6

Is this is something that will go away when the 'coolness' wears off or is there really a grounded reason; like people experience it as freaky when you get an instant answer; that it gives the user a similar feeling like the uncanny valley?

I really get impatient from it, but maybe it works for 90% of the people - so I'm looking for more theory around it. Is there any theory about this?

7

I think it ties into the usability heuristic of always showing the user the status of the system. If someone on the other end is typing, that's an update to the person who is waiting.

Now if it's not really happening, that seems to be something of a dark pattern to keep the user engaged on the site vs. letting them get back to what they were doing and providing a ping when the system is ready again...

1

I feel like the closest thing is skeuomorphism or the Nielsen's one of the heuristics saying match between system and the real world

Whenever you chat with anyone, they take time writing something and the same thing is people are implementing with the bots, to convey this feeling that someone is literally on the other end, people are actually understanding every behaviour of the chat experience and applying whatever possible to make it a real experience.

1

I believe it's because the user would feel like their question is not well enough considered and therefore the answer would not be well thought through enough to be valid or complete even if it is.

It could be that the majority of users are not yet ready to fully accept or understand the growing capability of chatbots.

1

On one hand, it is probably related to the Uncanny Valley, as you already assumed.

On the other, it is about making the answer seem more meaningful, as implied in Rob Earle's answer.
This might seem surpsiring but there are some good reasons to make a user wait. These articles cover that topic quite well:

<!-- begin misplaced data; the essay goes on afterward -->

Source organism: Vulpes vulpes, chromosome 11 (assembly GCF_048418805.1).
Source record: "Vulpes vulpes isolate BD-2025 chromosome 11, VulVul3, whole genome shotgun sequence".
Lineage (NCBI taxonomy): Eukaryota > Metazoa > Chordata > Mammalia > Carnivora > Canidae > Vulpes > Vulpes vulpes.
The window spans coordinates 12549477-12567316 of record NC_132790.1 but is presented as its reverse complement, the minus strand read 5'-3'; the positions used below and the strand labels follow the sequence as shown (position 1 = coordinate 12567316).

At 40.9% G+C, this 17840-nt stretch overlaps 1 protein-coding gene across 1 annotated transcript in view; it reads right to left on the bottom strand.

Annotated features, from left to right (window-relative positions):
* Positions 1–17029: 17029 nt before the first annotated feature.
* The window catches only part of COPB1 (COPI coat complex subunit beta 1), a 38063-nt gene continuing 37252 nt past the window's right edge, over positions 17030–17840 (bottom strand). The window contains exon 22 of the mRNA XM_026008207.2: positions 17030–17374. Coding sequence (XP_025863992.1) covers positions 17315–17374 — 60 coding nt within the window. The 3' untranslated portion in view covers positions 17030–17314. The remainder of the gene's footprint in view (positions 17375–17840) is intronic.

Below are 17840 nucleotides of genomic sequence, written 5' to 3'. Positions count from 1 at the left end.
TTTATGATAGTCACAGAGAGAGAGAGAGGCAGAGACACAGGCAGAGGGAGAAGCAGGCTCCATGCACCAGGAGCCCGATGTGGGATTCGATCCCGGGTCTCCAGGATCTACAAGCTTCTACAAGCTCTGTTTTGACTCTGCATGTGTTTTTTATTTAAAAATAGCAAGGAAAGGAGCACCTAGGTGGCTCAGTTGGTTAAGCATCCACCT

https://uxmag.com/articles/let-your-users-wait
https://www.dtelepathy.com/blog/design/ux-of-wait-experiences

In my opinion the problem with this is not the wait time but rather the way it is expressed. Most users probably understand that a chat bot does not have to "type" the answer, thus it is obvious for the user that he is being "tricked" here.
Instead, they should have went for something like "answer is being calculated", which still "tricks" the user but he is given the feeling that his request is being processed in complex algorithms and thus the given response is meaningful.

0

Here are some valid reasons given by a blog post:

1)

The primary reason why delays exist is so that users have enough time to read a message before another message is displayed.

2)

A second important reason message delays are important, is to convey personality.

I agree that, in cases where a new message wouldn't immediately push down the previous one, making a person wait unnecessarily might be annoying.

If you want to find whether immediate answers in general give off an uncanny valley feeling, do some qualitative testing with a chatbot with no delays and see how people react. If you want to test whether wait times are annoying, test with a chatbot with standard-length delays.

0

"We eventually realized that while typing indicators are a nice touch, they’re basically a fancy wait mechanism to give users time to read. No one really missed typing indicators as long as the wait times were “right”; users only complained when they felt rushed to read messages." from https://chatbotsmagazine.com/11-more-best-ux-practices-for-building-chatbots-67362d1104d9

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